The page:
Boeing restarted deliveries of the 787 last August, after over a year, but a new problem has halted them again. For how long, this time?
Rumors of a problem with the production of Boeing’s 787 have been circulating for a few weeks. The manufacturer has not delivered a new 787 to a customer since January 26th this year – nearly a month ago, as of this writing. Earlier reports suggested that deliveries of Boeing’s widebody stopped because of “a documentation issue”.
Newer information from the FAA indicates that the problem has to do with the forward pressure bulkhead of the Boeing 787. It is not clear if the FAA or Boeing have found a physical defect with this part of the fuselage.
Boeing said that as it reviewed certification records of the aircraft, it “…discovered an analysis error by our supplier related to the 787 pressure bulkhead. We notified the FAA and have paused 787 deliveries while we complete the required analysis and documentation”.
The company making the forward section of the 787 is Spirit AeroSystems. Spirit actually makes the forward sections of ALL Boeing aircraft – or the whole fuselage, in the case of the 737. In response to this statement from Boeing, Spirit reacted by saying that it is too early to assert that this 787 problem is due to “an analysis error” on its part.
Boeing 787 Problem – New Or Not?
Boeing only restarted 787 deliveries in early August last year, after sorting out a previous problem – or several of them. The main issue related to bonding between fuselage sections and resulted in a need for checks on a fleet of nearly 100 completed jets. Boeing had stopped deliveries in May 2021 – but it had only delivered a handful of jets that month, with a previous delivery stoppage having started in September 2020.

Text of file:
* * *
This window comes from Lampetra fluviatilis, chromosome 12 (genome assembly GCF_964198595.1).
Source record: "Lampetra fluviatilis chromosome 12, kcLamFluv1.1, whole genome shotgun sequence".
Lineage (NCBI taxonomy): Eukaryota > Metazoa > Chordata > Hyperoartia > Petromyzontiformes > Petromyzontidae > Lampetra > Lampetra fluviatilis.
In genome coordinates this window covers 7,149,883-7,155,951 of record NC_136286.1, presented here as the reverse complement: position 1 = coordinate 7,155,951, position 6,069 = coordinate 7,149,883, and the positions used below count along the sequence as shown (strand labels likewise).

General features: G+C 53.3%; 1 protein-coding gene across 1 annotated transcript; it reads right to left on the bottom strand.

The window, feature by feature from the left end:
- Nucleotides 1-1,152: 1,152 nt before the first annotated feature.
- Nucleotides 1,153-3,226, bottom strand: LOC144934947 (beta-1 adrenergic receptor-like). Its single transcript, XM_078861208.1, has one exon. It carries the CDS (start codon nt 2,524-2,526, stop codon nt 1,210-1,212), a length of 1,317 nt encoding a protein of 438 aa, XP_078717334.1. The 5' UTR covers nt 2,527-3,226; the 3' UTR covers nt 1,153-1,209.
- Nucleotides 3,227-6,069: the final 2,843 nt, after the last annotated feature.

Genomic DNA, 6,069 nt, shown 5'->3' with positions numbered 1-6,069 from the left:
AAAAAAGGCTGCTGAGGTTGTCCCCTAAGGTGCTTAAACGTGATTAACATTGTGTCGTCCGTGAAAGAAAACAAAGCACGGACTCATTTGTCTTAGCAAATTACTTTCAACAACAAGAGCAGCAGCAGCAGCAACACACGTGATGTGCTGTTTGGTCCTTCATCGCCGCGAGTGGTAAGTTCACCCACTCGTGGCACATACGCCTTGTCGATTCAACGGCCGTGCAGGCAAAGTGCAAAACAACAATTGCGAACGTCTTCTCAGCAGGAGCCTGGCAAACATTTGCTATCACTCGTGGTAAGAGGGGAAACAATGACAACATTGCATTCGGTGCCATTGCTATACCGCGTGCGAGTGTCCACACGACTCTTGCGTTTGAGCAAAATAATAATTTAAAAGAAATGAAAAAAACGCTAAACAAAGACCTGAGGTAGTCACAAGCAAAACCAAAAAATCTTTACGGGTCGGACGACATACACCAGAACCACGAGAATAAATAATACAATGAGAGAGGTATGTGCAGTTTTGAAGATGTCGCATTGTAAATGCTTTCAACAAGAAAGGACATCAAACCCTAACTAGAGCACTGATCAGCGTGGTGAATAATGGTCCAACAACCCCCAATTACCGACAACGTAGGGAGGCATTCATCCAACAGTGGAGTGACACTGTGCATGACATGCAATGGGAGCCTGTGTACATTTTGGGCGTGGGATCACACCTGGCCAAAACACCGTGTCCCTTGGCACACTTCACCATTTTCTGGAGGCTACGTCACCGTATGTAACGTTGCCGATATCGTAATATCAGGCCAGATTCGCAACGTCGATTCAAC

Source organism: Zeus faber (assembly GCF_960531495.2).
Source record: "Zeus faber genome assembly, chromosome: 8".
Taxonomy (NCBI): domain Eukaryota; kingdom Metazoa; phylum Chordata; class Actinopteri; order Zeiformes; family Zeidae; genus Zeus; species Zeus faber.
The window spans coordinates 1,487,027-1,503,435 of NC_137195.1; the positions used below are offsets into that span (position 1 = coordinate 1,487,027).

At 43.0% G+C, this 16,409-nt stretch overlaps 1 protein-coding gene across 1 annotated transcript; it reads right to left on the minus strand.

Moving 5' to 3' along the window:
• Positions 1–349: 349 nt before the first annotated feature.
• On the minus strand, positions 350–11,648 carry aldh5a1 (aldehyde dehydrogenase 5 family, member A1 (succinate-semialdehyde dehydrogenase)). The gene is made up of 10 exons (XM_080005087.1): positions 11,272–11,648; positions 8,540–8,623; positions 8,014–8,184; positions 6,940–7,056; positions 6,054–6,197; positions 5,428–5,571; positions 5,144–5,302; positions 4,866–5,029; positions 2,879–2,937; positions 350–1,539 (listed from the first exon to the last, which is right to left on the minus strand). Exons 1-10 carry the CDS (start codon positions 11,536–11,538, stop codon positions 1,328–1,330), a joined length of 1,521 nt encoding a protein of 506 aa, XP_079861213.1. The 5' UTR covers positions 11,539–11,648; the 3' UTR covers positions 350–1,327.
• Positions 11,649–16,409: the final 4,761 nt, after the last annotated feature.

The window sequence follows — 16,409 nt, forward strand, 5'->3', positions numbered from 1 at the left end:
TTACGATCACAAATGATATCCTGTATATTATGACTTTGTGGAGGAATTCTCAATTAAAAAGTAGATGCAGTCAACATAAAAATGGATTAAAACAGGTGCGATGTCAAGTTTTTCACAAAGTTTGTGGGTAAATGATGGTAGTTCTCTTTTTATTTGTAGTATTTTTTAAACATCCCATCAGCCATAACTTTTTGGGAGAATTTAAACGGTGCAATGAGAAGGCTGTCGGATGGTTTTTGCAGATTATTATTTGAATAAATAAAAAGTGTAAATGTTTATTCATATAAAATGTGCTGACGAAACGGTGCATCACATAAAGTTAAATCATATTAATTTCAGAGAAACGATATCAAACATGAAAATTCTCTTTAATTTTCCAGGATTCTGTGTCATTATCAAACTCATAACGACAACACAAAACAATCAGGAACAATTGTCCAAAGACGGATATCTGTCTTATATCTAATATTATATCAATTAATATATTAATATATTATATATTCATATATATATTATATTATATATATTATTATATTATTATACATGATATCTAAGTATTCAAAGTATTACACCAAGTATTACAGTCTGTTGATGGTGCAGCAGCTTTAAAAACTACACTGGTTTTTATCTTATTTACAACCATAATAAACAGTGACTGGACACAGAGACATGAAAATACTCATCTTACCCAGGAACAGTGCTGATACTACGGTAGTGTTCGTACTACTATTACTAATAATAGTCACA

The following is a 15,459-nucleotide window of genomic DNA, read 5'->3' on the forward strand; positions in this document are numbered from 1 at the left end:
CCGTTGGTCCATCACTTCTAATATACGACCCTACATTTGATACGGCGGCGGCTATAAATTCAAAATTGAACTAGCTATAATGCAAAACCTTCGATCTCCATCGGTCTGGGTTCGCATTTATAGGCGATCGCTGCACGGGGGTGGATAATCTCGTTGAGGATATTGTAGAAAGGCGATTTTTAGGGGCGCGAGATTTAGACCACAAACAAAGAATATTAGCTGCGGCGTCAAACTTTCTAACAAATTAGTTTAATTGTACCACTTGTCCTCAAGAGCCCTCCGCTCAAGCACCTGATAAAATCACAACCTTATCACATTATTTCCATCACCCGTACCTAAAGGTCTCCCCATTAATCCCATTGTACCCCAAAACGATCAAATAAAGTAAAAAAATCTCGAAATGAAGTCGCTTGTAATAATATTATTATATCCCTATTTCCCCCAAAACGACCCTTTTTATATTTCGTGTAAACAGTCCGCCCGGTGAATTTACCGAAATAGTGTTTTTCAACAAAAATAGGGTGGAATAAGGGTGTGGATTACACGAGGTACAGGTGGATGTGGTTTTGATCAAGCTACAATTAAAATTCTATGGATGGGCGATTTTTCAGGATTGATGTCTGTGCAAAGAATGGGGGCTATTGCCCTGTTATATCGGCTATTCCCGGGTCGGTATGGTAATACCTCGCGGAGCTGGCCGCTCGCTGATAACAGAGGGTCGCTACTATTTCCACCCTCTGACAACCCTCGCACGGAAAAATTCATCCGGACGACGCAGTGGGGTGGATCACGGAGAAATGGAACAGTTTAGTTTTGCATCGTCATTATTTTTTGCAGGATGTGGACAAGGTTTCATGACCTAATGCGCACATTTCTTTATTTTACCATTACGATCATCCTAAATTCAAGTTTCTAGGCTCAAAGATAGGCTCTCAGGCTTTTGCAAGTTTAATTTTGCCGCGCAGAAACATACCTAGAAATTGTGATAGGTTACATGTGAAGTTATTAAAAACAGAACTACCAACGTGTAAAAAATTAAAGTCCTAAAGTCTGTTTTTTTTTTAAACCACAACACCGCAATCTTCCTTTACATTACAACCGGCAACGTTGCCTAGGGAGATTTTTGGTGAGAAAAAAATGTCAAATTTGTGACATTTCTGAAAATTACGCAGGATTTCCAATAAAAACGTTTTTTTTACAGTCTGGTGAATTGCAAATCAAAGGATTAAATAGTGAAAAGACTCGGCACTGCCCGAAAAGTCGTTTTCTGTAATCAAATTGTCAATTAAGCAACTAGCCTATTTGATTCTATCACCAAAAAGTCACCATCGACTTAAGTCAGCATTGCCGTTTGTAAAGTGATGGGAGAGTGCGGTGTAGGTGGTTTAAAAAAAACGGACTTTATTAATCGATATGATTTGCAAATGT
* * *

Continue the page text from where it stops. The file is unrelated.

Boeing could take another year to inspect and deliver those previous 100 jets, as it tries to accelerate new aircraft production at the same time. Interestingly, a potential problem with the forward pressure bulkhead of the 787 was one of the issues that appeared in the news before the restart of deliveries last year. It is not clear if the latest issue is new or a re-evaluation of a previous problem – or of a previous fix. But according to analysts (see below), it is not merely a “documentation issue”.
In any case, Boeing says that the latest problem is not a safety-of-flight issue for the 787 fleet. However, the FAA stated that it “…is working with Boeing to determine any actions that might be required for recently delivered airplanes”.
Unsurprisingly, this news had a marked effect on Boeing’s share price, which closed 4.79% down on Friday. The manufacturer previously planned to deliver between 70 and 80 787s in 2023, achieving a production rate of 5 jets per month towards the end of the year. However, Boeing remains confident that it will hit these 787 production targets, despite this latest problem.